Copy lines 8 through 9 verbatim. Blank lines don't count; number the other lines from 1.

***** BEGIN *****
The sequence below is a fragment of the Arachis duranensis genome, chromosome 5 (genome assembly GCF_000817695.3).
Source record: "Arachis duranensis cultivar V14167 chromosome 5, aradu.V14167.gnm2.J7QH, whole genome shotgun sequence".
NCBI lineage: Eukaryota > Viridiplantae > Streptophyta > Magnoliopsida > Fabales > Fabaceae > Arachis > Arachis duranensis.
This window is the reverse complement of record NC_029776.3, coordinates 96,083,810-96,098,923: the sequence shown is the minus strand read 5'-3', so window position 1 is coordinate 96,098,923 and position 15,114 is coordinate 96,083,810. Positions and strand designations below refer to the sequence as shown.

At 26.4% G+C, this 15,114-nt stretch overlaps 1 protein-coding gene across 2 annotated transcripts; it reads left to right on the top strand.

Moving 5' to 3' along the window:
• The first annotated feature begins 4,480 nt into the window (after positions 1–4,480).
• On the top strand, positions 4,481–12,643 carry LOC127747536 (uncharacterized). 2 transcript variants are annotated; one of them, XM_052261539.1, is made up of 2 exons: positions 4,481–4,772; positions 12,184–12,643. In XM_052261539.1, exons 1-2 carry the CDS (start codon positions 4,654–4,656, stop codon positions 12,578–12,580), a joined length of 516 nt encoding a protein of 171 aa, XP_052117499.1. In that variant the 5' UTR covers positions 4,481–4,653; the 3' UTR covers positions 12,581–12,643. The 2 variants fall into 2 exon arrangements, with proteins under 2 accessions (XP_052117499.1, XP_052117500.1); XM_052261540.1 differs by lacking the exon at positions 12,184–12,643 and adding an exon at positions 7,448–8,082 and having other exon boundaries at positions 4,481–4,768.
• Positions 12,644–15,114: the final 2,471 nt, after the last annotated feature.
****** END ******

• On the top strand, positions 4,481–12,643 carry LOC127747536 (uncharacterized). 2 transcript variants are annotated; one of them, XM_052261539.1, is made up of 2 exons: positions 4,481–4,772; positions 12,184–12,643. In XM_052261539.1, exons 1-2 carry the CDS (start codon positions 4,654–4,656, stop codon positions 12,578–12,580), a joined length of 516 nt encoding a protein of 171 aa, XP_052117499.1. In that variant the 5' UTR covers positions 4,481–4,653; the 3' UTR covers positions 12,581–12,643. The 2 variants fall into 2 exon arrangements, with proteins under 2 accessions (XP_052117499.1, XP_052117500.1); XM_052261540.1 differs by lacking the exon at positions 12,184–12,643 and adding an exon at positions 7,448–8,082 and having other exon boundaries at positions 4,481–4,768.
• Positions 12,644–15,114: the final 2,471 nt, after the last annotated feature.